United kills another airline hub. What happens next in Cleveland?
A ticket counter at Lambert International Airport in St. Louis.
When United Airlines announced that it will be dropping Cleveland as a hub, the move itself wasn’t a huge surprise. The city’s been working overtime to keep United there, knowing the ice was thin.
But the timing was awkward. Just last week, United executives came to town for a big party hosted by the Chamber of Commerce, celebrating the new issue of United’s in-flight magazine, which features a 56-page insert about Cleveland.
Joe Roman, who heads the Greater Cleveland Partnership, puts on a resolutely brave face. "Well, we’re certainly disappointed," he says, "but I don’t feel as though we left anything out on the table."
With Roman's urging, the airport got some upgrades, the city pulled back on some airport fees, and Roman says hundreds of local businesses encouraged their employees to fly United for work.
He says some of them adopted policies putting United’s bottom line ahead of their own. "Companies have created specific threshhold policies, where they said: 'If the price of flying United falls within $300 or $400 of a competitor’s ticket, fly United.'"
But it didn’t work out. The airline says it was losing tens of millions of dollars a year on its operations there. The company is pulling 470 jobs from Cleveland.
The worst-case scenario would be that other businesses pick up and move.
"The major example in recent memory is Chiquita," says Adie Tomer, from the Brookings Institution.
"It offered them a metropolitan area of similar size, but more-expansive flight connections," Tomer says.
That kind of pullout seems unlikely in Cleveland's case, says Michael Boyd, president of Boyd Group International, an aviation-industry consulting firm.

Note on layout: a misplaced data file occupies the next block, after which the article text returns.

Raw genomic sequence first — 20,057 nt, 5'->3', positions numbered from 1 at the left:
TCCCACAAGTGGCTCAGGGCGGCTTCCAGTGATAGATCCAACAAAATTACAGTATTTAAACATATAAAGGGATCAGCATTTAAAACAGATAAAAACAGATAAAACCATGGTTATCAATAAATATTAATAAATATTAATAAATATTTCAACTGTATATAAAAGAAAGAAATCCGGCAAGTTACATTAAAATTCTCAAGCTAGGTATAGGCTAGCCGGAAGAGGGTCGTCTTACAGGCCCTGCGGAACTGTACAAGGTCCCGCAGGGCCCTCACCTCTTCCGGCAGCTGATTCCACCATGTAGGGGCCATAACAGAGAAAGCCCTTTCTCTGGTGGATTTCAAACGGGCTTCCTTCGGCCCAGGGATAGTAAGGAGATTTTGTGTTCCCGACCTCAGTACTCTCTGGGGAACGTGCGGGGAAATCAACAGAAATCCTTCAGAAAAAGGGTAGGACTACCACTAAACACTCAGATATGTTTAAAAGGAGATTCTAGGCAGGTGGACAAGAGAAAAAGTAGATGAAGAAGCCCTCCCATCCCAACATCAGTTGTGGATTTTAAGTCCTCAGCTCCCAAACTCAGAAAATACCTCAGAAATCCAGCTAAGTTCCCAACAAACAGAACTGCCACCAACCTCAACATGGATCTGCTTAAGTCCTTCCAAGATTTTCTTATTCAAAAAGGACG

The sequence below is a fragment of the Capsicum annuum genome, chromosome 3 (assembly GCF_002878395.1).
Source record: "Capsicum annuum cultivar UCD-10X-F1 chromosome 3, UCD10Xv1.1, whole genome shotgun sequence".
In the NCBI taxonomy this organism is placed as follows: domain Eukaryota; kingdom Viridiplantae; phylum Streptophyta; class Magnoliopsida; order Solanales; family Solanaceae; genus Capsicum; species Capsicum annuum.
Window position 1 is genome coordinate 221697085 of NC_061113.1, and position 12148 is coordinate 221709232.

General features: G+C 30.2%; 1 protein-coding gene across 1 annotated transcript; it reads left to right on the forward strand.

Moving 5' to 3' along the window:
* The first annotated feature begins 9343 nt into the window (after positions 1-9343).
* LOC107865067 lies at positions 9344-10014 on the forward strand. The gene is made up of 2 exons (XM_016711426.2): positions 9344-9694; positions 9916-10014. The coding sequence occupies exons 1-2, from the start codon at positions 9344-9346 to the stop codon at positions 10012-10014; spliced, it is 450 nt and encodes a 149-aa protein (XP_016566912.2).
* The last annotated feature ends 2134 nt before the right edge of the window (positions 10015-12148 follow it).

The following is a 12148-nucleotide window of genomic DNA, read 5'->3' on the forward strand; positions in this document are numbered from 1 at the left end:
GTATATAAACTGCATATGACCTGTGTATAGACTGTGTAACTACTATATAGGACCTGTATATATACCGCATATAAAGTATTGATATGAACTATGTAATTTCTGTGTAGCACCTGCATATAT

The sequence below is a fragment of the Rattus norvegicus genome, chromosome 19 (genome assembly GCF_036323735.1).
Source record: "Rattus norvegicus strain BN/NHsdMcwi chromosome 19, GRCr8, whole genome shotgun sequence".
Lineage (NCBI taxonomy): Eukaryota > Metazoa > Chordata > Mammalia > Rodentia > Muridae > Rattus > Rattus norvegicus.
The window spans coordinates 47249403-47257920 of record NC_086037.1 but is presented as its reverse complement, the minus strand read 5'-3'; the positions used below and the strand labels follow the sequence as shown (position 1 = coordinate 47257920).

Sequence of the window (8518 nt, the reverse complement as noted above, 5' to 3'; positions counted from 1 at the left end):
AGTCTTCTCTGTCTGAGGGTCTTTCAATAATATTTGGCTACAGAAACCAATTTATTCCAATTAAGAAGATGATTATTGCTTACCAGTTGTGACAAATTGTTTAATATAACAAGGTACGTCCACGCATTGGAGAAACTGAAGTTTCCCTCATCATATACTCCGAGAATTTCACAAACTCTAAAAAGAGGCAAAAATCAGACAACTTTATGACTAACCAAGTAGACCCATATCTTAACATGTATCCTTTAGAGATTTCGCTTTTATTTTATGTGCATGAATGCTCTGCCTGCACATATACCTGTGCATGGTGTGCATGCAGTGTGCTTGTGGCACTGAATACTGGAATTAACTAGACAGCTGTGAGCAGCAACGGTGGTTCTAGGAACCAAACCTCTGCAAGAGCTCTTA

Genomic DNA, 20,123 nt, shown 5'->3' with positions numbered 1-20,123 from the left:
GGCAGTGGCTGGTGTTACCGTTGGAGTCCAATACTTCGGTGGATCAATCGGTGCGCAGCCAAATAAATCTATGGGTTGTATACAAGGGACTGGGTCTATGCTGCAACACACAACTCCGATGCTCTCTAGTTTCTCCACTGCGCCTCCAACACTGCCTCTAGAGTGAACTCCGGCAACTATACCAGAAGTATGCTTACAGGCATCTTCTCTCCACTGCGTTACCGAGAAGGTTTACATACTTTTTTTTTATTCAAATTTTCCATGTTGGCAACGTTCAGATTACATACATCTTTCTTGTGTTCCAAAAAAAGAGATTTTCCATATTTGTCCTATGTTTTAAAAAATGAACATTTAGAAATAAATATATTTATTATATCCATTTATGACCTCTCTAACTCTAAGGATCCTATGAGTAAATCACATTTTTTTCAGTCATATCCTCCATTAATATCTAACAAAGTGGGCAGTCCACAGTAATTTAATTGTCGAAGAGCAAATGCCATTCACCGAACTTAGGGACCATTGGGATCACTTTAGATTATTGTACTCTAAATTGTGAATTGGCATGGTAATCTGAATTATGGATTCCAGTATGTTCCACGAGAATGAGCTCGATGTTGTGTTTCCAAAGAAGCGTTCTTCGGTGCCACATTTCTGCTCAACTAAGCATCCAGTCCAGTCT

"Cleveland will do fine," he says. "They’ll end up with 35 to 40 non-stop destinations. They won’t have non-stop flights to Albany anymore, and all seven people who took that flight every day will be upset, but other than that, it’ll be back to normal."
Other, smaller, cities—places that the Cleveland hub serves—will get hurt more. He offers Parkersburg, W.V., as an example. "Their main access to the rest of the world is on a commuter flight that connects to that hub" in Cleveland, he says. "That hub is gone."
Tomer and Boyd agree, the smaller number of hub airports, and the smaller number of flights to smaller cities, are part of the consolidation of the airline industry in recent decades.
"Thirty years ago, there were something like 40,000 people who flew between Albany and Boston," says Boyd. In those days, smaller regional airlines made money flying those routes.
Not anymore. Today, he says, "there's probably not one-tenth that number" flying from Albany to Boston.
"And almost none of them are flying non-stops. There aren't any flights."
So, how are people getting from Albany to Boston? "They're not," he says. "The travel paths have changed. You can't fly there anymore, so people just don't travel it."